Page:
Atheist/Anti-theist dogma?

Now, maybe dogma isn’t the right word, but I was thinking as I read this thread: Arguments you’re tired of hearing from fundies? I just happened to notice that many Atheists seem to have refutations ready in ‘stock’ for certain annoying and repetetive fundie issues.

Now, I’m not so stupid as to think that there needs to be anything other than a stock answer for a stock question, and I appreciate that the right answer is the right answer no matter what, but having heard quite a few atheists come out with the same comments as each other word for word, it made me wonder if some of it could be described as something like dogma.

So, what do you think?, remember this is IMHO, not GD and yes, I know that religious people have a tendency towards dogma, that much is established (I’m not trying to start an argument on who is more dogmatic).
<runs for cover>

I think you have a valid point.

Atheism is negatively defined–the concept wouldn’t exist if there weren’t a “Theism” or two to be “A” about, and most atheists have a concept of the God in which they disbelieve, usually drawn from the literalist/fundamentalist end of the Believer spectrum (from which the more annoying prostelytizers come).

The most commonly recurrent exception is the “Ockham’s Razor Atheist” who does not outline a God in which to disbelieve but merely says that she or he has experienced no phenomena for which the addition of a concept of God provides any needed explanatory element–so they prefer to go with the simpler model that does not include that concept.

Even here, though, there lurks the preconceived notion that a “God” is an explanatory theory for why something exists, which is not a part (or not a major part) of the theology of many of the more abstract folks who use the term or concept of “God”. (Consider “God” as a concept revolving more around “purpose” and “quality”, especially as distinct from categorizable and quantifiable assessments of same, for instance).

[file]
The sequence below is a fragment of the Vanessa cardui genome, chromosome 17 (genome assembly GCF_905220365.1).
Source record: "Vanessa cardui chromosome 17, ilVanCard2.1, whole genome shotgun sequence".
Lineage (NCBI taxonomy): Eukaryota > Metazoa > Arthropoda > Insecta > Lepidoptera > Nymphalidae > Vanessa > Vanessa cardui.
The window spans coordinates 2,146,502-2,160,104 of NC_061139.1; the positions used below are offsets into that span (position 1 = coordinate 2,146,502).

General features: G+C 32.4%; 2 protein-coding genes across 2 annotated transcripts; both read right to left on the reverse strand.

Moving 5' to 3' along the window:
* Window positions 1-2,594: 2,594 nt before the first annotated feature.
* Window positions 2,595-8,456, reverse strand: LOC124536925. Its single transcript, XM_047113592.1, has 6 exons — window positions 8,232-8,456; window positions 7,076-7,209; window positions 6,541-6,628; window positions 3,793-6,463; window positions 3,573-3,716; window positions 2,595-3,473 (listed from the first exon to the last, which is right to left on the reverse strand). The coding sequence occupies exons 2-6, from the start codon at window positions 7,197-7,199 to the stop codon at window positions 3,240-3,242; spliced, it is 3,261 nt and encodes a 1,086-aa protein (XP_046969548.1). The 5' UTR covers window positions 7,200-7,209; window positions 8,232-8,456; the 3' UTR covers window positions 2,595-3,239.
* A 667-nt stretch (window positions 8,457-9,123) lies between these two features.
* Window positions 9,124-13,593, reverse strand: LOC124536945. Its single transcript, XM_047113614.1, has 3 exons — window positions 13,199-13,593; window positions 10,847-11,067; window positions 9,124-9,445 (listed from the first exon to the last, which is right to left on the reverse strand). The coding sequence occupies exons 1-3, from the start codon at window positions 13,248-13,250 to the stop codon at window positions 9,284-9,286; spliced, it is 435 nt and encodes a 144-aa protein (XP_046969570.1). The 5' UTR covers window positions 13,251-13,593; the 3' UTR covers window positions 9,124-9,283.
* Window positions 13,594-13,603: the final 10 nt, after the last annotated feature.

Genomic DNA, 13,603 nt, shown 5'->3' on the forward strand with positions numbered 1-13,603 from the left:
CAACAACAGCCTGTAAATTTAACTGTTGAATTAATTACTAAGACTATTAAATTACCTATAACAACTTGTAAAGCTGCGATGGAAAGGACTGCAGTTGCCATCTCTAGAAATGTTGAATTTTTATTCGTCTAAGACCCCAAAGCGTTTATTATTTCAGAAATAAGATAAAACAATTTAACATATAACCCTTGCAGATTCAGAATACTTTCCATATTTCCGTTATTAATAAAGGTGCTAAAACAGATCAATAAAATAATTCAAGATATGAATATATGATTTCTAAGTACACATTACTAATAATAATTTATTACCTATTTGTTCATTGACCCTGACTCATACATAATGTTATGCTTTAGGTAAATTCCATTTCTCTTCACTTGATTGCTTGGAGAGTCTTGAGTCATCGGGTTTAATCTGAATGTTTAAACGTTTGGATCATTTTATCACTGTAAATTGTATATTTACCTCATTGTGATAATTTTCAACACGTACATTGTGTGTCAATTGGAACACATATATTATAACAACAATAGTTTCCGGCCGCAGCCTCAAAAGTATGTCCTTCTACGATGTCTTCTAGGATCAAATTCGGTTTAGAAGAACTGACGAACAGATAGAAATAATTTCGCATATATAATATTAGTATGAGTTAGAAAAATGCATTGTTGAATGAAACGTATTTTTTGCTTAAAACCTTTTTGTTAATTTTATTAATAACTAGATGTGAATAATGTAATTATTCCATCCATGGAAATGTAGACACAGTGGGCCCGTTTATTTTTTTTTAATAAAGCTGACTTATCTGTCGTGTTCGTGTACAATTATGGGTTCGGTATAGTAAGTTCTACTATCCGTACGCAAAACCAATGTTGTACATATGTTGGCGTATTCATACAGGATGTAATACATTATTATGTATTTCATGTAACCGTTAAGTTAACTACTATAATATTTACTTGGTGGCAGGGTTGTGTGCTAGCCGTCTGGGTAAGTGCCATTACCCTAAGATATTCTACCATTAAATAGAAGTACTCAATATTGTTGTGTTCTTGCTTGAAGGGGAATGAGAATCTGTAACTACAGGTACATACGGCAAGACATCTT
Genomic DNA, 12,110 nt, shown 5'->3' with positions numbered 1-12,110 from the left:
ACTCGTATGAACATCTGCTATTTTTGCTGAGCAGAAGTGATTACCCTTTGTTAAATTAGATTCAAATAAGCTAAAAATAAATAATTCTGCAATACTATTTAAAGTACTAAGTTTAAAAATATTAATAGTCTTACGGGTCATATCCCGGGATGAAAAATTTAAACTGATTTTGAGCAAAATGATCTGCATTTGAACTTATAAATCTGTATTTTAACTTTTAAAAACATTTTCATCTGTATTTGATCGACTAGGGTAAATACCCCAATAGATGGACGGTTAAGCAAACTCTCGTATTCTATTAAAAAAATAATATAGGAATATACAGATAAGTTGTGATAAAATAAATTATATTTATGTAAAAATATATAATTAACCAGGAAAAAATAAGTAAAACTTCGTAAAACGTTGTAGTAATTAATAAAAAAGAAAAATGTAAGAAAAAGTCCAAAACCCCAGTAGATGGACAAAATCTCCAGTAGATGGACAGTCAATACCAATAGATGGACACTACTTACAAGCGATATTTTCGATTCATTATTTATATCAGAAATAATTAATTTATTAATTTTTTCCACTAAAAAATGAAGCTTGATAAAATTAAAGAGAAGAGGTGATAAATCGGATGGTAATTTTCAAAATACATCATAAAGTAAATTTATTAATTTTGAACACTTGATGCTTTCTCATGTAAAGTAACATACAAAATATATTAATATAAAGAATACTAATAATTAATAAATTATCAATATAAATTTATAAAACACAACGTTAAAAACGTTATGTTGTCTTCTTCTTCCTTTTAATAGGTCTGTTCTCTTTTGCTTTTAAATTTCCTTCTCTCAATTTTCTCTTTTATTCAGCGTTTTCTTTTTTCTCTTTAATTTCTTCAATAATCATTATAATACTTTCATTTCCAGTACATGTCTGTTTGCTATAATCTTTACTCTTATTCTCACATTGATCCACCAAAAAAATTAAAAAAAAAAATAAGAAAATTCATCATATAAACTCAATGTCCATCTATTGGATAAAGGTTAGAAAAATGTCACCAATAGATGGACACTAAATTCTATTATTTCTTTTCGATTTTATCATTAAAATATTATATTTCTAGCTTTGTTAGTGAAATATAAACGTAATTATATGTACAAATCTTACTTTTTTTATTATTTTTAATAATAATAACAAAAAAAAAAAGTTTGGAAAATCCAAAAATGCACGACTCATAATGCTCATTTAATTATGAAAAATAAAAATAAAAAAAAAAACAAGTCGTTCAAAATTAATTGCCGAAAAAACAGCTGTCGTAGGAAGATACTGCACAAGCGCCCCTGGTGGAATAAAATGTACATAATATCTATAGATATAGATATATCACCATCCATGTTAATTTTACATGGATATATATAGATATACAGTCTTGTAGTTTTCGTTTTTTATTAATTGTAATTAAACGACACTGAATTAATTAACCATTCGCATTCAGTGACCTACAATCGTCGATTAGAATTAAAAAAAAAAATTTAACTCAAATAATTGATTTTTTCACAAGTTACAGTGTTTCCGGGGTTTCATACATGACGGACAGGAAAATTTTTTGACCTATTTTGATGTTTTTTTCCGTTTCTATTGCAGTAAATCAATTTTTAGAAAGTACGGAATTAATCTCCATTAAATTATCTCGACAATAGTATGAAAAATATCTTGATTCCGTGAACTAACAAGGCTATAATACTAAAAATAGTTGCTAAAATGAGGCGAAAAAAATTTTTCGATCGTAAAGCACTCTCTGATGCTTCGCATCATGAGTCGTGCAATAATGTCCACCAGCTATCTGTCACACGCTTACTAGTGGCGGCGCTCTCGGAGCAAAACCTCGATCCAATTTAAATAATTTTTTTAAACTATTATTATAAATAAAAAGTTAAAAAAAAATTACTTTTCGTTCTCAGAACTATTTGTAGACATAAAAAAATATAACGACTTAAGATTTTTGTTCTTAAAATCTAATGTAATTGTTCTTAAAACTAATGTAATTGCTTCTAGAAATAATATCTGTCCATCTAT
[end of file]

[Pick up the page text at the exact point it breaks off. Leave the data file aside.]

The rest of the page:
that’s a good point. i never thought about it like that before, but atheism is sort of its own religion isn’t. I think dogma has to be written down somewhere as being the official church policy so in that sense atheist don’t have one. But they do in the sense that they all basically share the same view points.

Now we need to be careful here, because I know that one of Ben’s points in the thread I mentioned above was that he’s sick of atheism being described as a religion in it’s own right.

Plus I think they would argue that they naturally share the same viewpoints simply because there are many ways to say that there is a God, but only one way to say that there isn’t.

Trying, struggling to be open-minded here.

And be careful when you say “Atheists share the same viewpoints.” The philosophies of Ayn Rand and Karl Marx, for example, aren’t very similar, for example.

Atheism can’t be considered a religion because:

  1. There are no unifying tenants to atheism
  2. Atheists don’t qualify for tax-free status. :smiley:
  3. Hi Opal!

Atheism is, at its core, simply the position that one does not believe in God. Whether that’s because you’ve mathematically concluded that God doesn’t exist, or you’re pissed off at the contradictions in the Bible, or you just want to annoy your Muslem parents, it’s irrelevant – you don’t believe in God, ergo you are an atheist.

AFAIK, the only people who bring up the “atheism is a religion” argument are fundamentalists who are trying to prove that atheists are just as irrational as they are. Unfortunately, munging a definition to prove a point doesn’t count…

I know Ayn Rand claimed to be an atheist, but didn’t she worship Mammon?

IANAA, but as a Pagan I get fundied more often than is probably healthy. Anyway, my favourite answer for a fundie question ever was as follows:

(me and my boyfriend at the time are talking about something faggy in a metro car)
Woman in metro: I couldn’t help but overhear you. I wonder if you’re aware that freedom from homosexuality is available through the power of Jesus Christ.